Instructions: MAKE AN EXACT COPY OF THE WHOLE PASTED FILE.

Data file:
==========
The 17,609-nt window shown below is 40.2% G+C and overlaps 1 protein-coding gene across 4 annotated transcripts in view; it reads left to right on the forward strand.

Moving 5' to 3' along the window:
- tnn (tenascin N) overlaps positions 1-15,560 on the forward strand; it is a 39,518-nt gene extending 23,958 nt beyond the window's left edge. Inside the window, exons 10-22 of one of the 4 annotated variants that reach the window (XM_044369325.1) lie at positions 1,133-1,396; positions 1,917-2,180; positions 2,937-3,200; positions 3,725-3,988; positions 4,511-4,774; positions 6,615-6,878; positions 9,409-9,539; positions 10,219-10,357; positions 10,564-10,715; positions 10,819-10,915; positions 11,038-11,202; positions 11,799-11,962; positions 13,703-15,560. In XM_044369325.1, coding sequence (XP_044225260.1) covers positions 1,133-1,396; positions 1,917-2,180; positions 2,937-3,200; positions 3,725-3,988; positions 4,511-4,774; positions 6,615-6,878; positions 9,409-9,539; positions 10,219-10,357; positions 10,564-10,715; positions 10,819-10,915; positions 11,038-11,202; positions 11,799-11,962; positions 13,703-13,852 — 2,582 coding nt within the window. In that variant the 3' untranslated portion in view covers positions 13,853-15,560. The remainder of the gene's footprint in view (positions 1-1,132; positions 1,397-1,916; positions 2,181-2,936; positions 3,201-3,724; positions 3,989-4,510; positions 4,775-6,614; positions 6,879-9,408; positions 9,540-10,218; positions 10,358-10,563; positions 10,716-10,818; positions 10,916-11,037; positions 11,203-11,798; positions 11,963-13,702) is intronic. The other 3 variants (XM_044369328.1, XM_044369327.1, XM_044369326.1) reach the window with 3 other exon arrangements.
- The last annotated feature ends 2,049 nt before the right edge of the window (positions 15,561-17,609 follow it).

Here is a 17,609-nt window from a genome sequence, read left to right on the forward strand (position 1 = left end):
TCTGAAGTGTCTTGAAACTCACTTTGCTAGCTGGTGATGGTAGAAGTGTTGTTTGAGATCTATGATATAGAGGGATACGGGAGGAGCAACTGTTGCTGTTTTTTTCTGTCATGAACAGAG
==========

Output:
The 17,609-nt window shown below is 40.2% G+C and overlaps 1 protein-coding gene across 4 annotated transcripts in view; it reads left to right on the forward strand.

Moving 5' to 3' along the window:
- tnn (tenascin N) overlaps positions 1-15,560 on the forward strand; it is a 39,518-nt gene extending 23,958 nt beyond the window's left edge. Inside the window, exons 10-22 of one of the 4 annotated variants that reach the window (XM_044369325.1) lie at positions 1,133-1,396; positions 1,917-2,180; positions 2,937-3,200; positions 3,725-3,988; positions 4,511-4,774; positions 6,615-6,878; positions 9,409-9,539; positions 10,219-10,357; positions 10,564-10,715; positions 10,819-10,915; positions 11,038-11,202; positions 11,799-11,962; positions 13,703-15,560. In XM_044369325.1, coding sequence (XP_044225260.1) covers positions 1,133-1,396; positions 1,917-2,180; positions 2,937-3,200; positions 3,725-3,988; positions 4,511-4,774; positions 6,615-6,878; positions 9,409-9,539; positions 10,219-10,357; positions 10,564-10,715; positions 10,819-10,915; positions 11,038-11,202; positions 11,799-11,962; positions 13,703-13,852 — 2,582 coding nt within the window. In that variant the 3' untranslated portion in view covers positions 13,853-15,560. The remainder of the gene's footprint in view (positions 1-1,132; positions 1,397-1,916; positions 2,181-2,936; positions 3,201-3,724; positions 3,989-4,510; positions 4,775-6,614; positions 6,879-9,408; positions 9,540-10,218; positions 10,358-10,563; positions 10,716-10,818; positions 10,916-11,037; positions 11,203-11,798; positions 11,963-13,702) is intronic. The other 3 variants (XM_044369328.1, XM_044369327.1, XM_044369326.1) reach the window with 3 other exon arrangements.
- The last annotated feature ends 2,049 nt before the right edge of the window (positions 15,561-17,609 follow it).

Here is a 17,609-nt window from a genome sequence, read left to right on the forward strand (position 1 = left end):
TCTGAAGTGTCTTGAAACTCACTTTGCTAGCTGGTGATGGTAGAAGTGTTGTTTGAGATCTATGATATAGAGGGATACGGGAGGAGCAACTGTTGCTGTTTTTTTCTGTCATGAACAGAG